The other one is AVOIDANCE. We practice avoidance so nobody can see us. (I can’t quite remember what exactly he said in the middle here… It’s funny. Just trust me on this one.)  “WHERE IS YOUR FATHER?” This question is the most often asked inside the house. (At this line I howled with laughter because it is damn true in my household. At the same time I felt grateful towards Seinfeld because it was damn nice to know I am not alone in dealing with the “Husband in Hiding” issue…) … GOLF stands for GET OUT LEAVE FAMILY…

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Jerry asked the audience to throw questions at him at the end, and it became obvious that many in the audience were flat out drunk. One guy kept on yelling Festivus! Some gal repeated what she had yelled at the beginning of the show, “Jerry I love you you are the best you are the funniest” (and she did not know when to stop). A very blonde and young girl sitting in the first row told Jerry that she has been watching his show since 1995. Jerry said, “Yes, and I have been on TV for the 15 years before that!” Again, this one did not know when to stop either. She went on full gushing mode. “But I think you are the best and the funniest… blah blah blah.”

“If you turn around now,” Jerry had to interrupt her, “you’ll see that there are other people in this room. It is not just you and me here.” He then tried to make the whole situation funnier for the rest of us, “Sometimes people sitting in the front row are so blinded by their power…”

The question of whether he plans to do another TV show was brought up, Jerry said, “To be honest with you: I am old, rich and tired.” He now gets up in the morning sitting at the kitchen counter with his three kids eating cereals while watching Sesame Street. “I would watch Elmo and laugh at his antics, and I’d thought to myself, ‘Yeah. Let him bust his red furry ass…'”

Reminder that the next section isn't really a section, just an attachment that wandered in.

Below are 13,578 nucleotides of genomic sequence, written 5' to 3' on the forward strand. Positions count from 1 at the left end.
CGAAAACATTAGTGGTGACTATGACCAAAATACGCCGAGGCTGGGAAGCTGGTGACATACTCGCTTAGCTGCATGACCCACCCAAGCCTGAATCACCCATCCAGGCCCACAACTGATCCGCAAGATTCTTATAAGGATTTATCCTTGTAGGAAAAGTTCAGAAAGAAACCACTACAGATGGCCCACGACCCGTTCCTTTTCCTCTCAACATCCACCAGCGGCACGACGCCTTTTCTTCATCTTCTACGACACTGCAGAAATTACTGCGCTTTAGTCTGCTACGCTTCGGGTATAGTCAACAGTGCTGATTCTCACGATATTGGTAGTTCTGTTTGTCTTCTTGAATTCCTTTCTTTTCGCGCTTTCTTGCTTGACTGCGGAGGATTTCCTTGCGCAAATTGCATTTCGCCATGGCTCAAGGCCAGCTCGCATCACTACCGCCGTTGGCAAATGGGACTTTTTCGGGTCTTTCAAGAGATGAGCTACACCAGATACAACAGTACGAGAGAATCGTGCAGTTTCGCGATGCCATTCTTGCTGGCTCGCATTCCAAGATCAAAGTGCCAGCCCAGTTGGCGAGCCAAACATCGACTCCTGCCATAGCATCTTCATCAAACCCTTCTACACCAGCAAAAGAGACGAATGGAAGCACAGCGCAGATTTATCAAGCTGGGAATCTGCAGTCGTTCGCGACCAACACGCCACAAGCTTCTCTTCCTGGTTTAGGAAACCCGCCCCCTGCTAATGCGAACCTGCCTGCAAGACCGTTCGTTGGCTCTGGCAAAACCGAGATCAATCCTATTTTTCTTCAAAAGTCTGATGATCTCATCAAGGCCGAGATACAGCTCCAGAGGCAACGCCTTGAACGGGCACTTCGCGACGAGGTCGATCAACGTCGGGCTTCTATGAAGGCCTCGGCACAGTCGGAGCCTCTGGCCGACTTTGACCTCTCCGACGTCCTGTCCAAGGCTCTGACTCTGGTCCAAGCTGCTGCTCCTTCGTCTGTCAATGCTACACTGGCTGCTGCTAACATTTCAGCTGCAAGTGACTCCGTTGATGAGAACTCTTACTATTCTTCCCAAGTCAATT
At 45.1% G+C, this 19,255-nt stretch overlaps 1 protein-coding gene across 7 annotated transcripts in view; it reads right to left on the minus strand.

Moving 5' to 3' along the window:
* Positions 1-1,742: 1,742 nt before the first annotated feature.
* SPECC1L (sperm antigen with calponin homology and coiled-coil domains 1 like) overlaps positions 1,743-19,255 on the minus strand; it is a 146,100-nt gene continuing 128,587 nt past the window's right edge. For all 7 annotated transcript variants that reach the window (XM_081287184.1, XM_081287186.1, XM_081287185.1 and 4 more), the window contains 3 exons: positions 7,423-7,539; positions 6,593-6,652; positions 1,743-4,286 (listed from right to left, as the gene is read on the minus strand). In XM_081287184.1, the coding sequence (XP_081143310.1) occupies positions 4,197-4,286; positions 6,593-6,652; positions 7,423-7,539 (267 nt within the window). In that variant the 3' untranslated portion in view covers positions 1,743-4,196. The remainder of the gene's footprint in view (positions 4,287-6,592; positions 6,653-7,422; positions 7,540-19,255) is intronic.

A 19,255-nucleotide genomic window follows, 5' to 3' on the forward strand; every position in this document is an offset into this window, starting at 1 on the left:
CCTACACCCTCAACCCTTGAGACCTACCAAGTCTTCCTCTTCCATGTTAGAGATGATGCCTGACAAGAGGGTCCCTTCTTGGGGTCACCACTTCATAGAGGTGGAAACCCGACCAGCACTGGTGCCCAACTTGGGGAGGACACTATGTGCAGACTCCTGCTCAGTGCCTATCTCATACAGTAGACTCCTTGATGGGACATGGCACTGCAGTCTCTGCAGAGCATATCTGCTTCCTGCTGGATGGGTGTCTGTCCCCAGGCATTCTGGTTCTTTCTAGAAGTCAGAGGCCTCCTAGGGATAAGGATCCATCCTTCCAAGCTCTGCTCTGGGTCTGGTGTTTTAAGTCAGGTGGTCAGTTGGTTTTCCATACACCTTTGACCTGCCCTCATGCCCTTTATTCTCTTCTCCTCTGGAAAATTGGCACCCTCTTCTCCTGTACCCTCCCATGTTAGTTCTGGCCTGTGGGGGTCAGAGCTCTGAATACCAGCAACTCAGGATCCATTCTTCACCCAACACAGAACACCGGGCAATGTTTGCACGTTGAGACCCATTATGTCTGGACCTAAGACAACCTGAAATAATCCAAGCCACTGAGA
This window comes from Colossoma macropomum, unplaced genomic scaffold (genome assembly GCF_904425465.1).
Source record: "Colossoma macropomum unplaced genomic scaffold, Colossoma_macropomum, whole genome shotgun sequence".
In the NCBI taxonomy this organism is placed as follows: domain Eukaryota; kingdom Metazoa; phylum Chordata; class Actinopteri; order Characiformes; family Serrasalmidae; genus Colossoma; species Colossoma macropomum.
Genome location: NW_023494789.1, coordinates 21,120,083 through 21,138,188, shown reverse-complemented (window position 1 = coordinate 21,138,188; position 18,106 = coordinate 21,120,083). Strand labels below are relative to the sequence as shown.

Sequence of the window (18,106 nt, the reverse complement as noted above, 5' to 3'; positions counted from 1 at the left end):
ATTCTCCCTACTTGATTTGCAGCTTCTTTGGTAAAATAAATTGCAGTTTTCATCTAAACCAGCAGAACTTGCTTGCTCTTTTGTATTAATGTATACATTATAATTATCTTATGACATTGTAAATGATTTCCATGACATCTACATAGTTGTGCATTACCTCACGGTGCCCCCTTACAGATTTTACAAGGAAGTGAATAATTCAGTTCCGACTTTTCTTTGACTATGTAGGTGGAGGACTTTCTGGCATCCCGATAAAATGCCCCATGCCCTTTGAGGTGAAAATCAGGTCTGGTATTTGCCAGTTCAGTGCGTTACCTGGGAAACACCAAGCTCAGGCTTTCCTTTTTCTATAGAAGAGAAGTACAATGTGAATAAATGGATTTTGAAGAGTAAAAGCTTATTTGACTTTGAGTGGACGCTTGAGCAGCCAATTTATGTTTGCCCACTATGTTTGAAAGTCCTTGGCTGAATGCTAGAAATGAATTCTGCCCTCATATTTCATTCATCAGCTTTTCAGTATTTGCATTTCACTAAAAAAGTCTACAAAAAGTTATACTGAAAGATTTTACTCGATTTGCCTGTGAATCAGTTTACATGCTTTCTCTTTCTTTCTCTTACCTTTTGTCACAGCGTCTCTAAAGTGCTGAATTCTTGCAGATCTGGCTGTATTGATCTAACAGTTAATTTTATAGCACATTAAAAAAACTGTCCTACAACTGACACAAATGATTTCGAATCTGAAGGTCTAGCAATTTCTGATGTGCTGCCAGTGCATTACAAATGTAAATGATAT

Some guy from the DRUNK section yelled out, “DO YOU THINK YOU ARE FUNNY?”

Awkward silence in the audience. I guess most people were holding their breath at that somewhat rude question.

“I don’t know. It really doesn’t matter what I think. You guys are the ones paying for the tickets!” At that, thunderous applause.

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A Night with David Sedaris

October 24, 2010 through the looking glass

When I learned that David Sedaris is on a tour for his new book Squirrel Seeks Chipmunk: A Modest Bestiary, I knew I had to do something. I checked his agent’s website and saw that he would be in Milwaukee, Wisconsin for a book reading, in addition to book signing. Since I did not think […]

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Sundays in My City – A Night at the Opera

August 15, 2010 through the looking glass

Ok. I lied. I went to the theatre with three boys under twelve with ants in their pants, what do you think? Just had to use it in my title because it is THE favorite album of mine, that’s all. We went to see a Broadway musical… in Chicago… I wish I could tell you […]

42 comments

Go see Mary Poppins live on stage in 2009 (and 2010)!

November 18, 2008 random

We spent a too-short weekend in the New York city some time this year, and the boys fell in love with the city. At first we were worried that they might be bored since there really wasn’t much to do, if you are a kid, once you subtracted museums and walking around and watching people. […]